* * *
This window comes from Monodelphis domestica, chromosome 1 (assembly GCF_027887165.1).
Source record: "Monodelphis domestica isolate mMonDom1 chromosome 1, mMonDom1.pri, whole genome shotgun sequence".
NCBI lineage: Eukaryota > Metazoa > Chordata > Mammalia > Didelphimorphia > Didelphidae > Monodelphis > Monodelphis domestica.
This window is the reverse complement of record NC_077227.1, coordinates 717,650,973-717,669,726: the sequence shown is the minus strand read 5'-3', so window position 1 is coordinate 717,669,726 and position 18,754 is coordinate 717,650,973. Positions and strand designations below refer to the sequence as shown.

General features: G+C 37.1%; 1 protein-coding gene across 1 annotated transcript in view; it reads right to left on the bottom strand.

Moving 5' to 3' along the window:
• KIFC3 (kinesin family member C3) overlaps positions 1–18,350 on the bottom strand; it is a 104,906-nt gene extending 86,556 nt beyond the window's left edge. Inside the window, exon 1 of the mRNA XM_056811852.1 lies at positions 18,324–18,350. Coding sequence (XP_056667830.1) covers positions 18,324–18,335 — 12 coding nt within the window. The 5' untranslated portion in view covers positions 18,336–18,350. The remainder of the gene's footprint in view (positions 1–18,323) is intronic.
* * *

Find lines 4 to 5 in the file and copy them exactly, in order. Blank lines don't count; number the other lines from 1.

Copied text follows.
This window is the reverse complement of record NC_077227.1, coordinates 717,650,973-717,669,726: the sequence shown is the minus strand read 5'-3', so window position 1 is coordinate 717,669,726 and position 18,754 is coordinate 717,650,973. Positions and strand designations below refer to the sequence as shown.

General features: G+C 37.1%; 1 protein-coding gene across 1 annotated transcript in view; it reads right to left on the bottom strand.